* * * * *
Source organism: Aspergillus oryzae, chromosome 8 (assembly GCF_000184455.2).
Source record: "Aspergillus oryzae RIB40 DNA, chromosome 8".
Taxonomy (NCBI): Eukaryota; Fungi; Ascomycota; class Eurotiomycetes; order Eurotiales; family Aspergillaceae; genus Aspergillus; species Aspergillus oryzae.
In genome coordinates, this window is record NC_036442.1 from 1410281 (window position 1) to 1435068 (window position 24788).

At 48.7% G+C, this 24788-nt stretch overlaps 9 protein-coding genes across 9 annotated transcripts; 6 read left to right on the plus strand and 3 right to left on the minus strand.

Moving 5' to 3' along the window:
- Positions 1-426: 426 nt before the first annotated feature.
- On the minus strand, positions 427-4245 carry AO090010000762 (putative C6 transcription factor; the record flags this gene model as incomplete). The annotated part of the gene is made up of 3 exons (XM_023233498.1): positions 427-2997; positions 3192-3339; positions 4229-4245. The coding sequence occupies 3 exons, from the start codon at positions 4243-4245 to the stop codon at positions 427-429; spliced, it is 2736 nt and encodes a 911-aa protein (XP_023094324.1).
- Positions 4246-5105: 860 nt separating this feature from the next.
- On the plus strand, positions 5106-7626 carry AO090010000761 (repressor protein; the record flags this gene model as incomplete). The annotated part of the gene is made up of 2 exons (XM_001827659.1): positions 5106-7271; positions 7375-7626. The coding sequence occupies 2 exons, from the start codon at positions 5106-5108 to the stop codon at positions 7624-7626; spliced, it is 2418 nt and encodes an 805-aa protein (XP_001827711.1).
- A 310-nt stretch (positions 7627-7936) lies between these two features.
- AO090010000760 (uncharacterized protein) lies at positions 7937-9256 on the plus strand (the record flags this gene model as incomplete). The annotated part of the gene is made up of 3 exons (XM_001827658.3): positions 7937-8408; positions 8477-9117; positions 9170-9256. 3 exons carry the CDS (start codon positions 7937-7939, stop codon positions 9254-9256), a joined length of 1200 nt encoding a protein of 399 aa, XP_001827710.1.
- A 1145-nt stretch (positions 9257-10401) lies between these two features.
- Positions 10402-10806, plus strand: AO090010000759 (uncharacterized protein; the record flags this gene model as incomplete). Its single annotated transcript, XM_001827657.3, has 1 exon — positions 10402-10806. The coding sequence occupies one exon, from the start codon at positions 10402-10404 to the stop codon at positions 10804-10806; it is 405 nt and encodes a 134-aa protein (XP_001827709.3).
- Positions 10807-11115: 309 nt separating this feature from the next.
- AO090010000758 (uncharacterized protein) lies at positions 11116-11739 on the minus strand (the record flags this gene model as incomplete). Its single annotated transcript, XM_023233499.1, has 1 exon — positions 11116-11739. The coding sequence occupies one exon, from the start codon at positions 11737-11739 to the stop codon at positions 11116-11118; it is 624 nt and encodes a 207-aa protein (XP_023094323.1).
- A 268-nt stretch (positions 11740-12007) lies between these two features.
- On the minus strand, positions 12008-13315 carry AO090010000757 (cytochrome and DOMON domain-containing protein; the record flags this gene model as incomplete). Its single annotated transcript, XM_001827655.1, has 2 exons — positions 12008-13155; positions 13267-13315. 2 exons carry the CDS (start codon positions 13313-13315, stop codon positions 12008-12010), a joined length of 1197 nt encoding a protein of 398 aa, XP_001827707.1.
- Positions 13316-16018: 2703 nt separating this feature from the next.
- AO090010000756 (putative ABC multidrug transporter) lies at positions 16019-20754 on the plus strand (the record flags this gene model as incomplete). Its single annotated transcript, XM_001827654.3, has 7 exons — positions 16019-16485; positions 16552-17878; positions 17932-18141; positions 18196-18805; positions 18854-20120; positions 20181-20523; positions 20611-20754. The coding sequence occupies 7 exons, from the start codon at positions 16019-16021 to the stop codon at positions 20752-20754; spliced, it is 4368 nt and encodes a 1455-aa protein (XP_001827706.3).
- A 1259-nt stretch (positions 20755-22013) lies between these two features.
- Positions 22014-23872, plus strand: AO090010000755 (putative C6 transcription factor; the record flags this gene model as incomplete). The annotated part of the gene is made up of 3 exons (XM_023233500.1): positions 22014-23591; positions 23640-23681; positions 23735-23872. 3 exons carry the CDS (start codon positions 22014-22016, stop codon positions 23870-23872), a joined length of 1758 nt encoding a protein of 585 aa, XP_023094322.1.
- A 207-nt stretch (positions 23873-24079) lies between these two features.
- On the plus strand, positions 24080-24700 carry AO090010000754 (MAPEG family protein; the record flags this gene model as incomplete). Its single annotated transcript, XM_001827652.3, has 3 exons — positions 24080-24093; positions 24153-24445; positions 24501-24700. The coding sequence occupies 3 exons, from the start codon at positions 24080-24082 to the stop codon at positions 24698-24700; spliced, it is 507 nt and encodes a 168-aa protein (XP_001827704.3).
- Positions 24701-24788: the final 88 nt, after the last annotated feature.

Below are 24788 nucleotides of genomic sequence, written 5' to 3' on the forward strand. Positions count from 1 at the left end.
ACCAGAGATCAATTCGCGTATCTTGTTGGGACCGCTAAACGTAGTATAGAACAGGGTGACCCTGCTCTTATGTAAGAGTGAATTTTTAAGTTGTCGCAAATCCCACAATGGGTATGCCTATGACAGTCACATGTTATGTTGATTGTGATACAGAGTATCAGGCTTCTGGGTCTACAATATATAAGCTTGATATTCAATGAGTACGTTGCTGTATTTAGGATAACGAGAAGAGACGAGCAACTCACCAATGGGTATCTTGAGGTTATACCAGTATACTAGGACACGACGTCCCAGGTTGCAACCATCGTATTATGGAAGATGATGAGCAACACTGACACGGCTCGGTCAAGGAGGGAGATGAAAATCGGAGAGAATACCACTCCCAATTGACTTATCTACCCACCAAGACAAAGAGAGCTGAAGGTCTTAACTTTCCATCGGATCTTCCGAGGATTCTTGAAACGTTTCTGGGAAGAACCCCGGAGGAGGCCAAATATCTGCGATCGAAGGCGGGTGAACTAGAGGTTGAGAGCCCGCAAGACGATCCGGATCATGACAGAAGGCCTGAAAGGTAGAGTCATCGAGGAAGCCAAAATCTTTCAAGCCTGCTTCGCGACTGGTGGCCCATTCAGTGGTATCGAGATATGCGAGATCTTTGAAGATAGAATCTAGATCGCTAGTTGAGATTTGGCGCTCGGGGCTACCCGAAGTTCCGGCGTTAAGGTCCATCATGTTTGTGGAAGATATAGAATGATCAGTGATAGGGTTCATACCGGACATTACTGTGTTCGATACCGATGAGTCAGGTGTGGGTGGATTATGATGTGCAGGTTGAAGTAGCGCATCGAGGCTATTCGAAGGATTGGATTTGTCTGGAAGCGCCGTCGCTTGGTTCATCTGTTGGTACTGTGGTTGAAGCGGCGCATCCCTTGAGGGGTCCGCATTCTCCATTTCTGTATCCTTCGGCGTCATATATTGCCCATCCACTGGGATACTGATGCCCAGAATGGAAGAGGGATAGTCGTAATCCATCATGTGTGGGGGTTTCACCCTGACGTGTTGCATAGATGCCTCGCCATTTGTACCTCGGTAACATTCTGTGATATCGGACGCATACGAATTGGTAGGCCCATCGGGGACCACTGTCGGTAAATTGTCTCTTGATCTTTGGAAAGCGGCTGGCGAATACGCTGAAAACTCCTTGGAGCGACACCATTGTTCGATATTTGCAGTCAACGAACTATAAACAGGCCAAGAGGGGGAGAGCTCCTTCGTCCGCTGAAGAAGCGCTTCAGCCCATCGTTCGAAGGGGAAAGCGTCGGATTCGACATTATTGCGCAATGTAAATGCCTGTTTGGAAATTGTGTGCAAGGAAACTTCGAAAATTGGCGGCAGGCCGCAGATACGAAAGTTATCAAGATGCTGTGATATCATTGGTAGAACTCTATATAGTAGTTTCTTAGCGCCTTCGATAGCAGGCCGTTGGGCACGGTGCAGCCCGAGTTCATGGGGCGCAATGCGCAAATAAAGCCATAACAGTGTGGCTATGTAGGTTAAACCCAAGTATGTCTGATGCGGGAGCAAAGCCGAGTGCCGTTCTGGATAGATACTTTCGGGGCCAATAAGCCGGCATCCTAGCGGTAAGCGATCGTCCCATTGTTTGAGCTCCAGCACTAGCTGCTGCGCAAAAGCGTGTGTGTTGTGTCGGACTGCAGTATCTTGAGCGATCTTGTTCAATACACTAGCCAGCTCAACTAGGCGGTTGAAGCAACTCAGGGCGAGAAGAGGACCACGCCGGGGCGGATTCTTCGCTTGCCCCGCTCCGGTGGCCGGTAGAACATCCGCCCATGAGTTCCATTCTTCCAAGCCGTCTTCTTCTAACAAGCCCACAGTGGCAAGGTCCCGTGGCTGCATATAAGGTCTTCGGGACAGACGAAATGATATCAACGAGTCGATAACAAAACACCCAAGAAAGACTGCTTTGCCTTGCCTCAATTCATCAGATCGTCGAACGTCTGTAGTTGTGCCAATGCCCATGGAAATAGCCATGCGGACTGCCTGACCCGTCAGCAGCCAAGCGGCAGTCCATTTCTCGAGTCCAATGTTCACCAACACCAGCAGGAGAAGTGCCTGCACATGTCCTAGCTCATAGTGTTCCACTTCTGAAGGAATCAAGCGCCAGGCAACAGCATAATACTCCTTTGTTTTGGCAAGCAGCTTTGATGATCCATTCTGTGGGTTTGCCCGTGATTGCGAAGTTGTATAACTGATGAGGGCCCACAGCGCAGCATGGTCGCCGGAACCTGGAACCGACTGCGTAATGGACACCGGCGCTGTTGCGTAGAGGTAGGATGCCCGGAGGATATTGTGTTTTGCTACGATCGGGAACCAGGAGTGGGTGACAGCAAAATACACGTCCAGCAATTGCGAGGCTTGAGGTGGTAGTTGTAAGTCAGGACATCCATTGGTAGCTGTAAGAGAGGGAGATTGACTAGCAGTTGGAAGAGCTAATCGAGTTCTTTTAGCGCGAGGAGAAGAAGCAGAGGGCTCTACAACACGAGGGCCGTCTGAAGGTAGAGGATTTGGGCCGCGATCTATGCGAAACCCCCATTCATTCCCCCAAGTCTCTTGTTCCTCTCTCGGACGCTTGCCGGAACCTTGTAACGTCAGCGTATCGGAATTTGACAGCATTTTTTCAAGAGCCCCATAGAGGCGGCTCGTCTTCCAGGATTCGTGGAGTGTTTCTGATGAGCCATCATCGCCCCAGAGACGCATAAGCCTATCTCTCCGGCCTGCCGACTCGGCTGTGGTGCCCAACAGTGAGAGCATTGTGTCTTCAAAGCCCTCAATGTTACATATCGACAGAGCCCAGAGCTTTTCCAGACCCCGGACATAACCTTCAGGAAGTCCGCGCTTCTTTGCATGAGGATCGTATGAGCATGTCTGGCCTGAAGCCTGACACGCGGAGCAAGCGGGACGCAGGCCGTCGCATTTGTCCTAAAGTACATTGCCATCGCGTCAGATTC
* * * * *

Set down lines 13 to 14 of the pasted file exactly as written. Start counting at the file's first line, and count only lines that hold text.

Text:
- A 1145-nt stretch (positions 9257-10401) lies between these two features.
- Positions 10402-10806, plus strand: AO090010000759 (uncharacterized protein; the record flags this gene model as incomplete). Its single annotated transcript, XM_001827657.3, has 1 exon — positions 10402-10806. The coding sequence occupies one exon, from the start codon at positions 10402-10404 to the stop codon at positions 10804-10806; it is 405 nt and encodes a 134-aa protein (XP_001827709.3).